Vodafone and Ericsson trial automated flight paths for connected drones

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They successfully tested safe sky corridors for drones using intelligent aspects of the mobile network.

Vodafone and Ericsson say the technological breakthrough will allow professional drone operators, critical national infrastructure providers and emergency services to deliver medical, commercial and industrial supplies safe in the knowledge that they will arrive at the correct destination on time while remaining connected to the mobile network.

Proof of concept

In a proof of concept trial conducted this month at Vodafone’s 5G Mobility Lab in Aldenhoven, Germany, the companies used intelligence from the network to produce coverage maps, which enabled the drone to stay in areas with a good signal up in the air. 

They also collated anonymised mobile user information so the drone could avoid heavily crowded areas on the ground. They did this using information obtained via Vodafone’s Network Exposure Layer which makes network data easy to use, but secure.

APIs are the key

Vodafone can provide these two key pieces of information to trusted third parties via Application Programming Interfaces (APIs) to enable users to quickly and easily plot a pre-determined path for the drone, ensuring constant contact with the control centre, even when out of sight.

In this scenario, Vodafone could offer a hospital access, via an API, to non-sensitive network information to send a drone to a scene of an accident.
 
As part of a separate test simulation, Vodafone in Spain recently flew a lightweight defibrillator to the scene of a cardiac arrest patient using a drone controlled by 5G.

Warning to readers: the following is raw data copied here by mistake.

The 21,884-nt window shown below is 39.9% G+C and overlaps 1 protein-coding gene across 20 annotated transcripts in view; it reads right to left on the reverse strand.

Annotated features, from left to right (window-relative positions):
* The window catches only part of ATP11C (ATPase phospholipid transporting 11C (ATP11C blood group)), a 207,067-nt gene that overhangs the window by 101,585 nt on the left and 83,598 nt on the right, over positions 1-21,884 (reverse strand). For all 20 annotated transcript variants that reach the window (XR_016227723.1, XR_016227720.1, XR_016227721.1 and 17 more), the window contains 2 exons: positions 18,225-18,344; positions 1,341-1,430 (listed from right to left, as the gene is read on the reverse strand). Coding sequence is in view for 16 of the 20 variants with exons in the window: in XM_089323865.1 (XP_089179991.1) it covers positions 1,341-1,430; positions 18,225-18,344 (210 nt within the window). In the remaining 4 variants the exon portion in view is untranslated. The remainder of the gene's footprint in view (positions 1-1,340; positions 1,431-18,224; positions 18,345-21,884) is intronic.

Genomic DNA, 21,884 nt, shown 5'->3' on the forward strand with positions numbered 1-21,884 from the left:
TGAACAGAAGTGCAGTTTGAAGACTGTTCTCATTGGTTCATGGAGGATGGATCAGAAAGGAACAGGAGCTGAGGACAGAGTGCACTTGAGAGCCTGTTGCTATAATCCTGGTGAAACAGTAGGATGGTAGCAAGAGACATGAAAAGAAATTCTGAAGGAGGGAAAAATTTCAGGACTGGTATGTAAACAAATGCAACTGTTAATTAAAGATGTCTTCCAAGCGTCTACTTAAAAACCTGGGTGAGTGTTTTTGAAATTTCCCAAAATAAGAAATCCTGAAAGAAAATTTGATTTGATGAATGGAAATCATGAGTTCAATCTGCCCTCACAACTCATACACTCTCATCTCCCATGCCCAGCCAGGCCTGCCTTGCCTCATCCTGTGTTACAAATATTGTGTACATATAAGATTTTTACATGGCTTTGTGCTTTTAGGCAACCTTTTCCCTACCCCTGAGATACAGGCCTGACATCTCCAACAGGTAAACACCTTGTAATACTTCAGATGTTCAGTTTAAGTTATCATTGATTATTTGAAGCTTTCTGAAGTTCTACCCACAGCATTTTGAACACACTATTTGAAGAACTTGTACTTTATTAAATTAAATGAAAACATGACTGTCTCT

Data-rich asset

Vodafone Group’s Chief Technology Officer Johan Wibergh said: “The mobile network is a data-rich asset that can be responsibly and securely utilised to aid society. We are evolving our software-driven, intelligent network into a powerful platform that can deliver new digital services. The responsible use of drones is just one such example but there will be many more.
 
“APIs will speed up the adoption of drones for commercial and public sector use, bringing many benefits such as being able to assess fires, deliver medical supplies, and help businesses survey hazardous conditions like construction sites, power lines and our own mobile masts, quicker and more safely.”
 
Erik Ekudden, Senior Vice President, CTO and Head of Group Function Technology of Ericsson, added: “Drones are immensely powerful tools for many businesses and we are only scratching the surface of the possibilities they open up, which makes our collaboration with Vodafone all the more exciting.
 
“Smarter network capabilities on our reliable mobile network will enable key industries such as healthcare, construction, and agriculture to accelerate site deployment, reduce health and safety hazards, and help save lives. With this technology, service providers can expand their cellular IoT services for enterprises and confidently meet regulatory guidelines. This is another milestone in Ericsson’s partnership with Vodafone, as we continue to evolve our network and meet the diverse needs of fundamental industries.”

Telco as a Service (TaaS)

Cellular-connected drones form part of Vodafone’s multi-year journey to redefine its technology architecture on a ‘Telco as a Service’ (‘TaaS’) model, based on platforms that deliver new software, video and data applications at scale (see page 8 of the Vodafone Group half-year results release here). By extracting intelligence from its converged pan-European and African networks, combined with the use of open source software components, Vodafone can offer developers and businesses a cost-effective and quick way of automating services for millions of customers.

Video tuning

As part of the trial, Vodafone and Ericsson also explored ways to use the network to control key features of the drone such as being able to improve the definition of the video instantly without impacting other services.

This is particularly useful in situations where the video is not required for the entire mission, like being able to inspect a suspension bridge or check on the condition of a mountaineer.
 
This trial builds on work carried out by Vodafone and Ericsson in 2018, in which they worked to mitigate possible interference from the drone when it received signals from multiple mobile sites.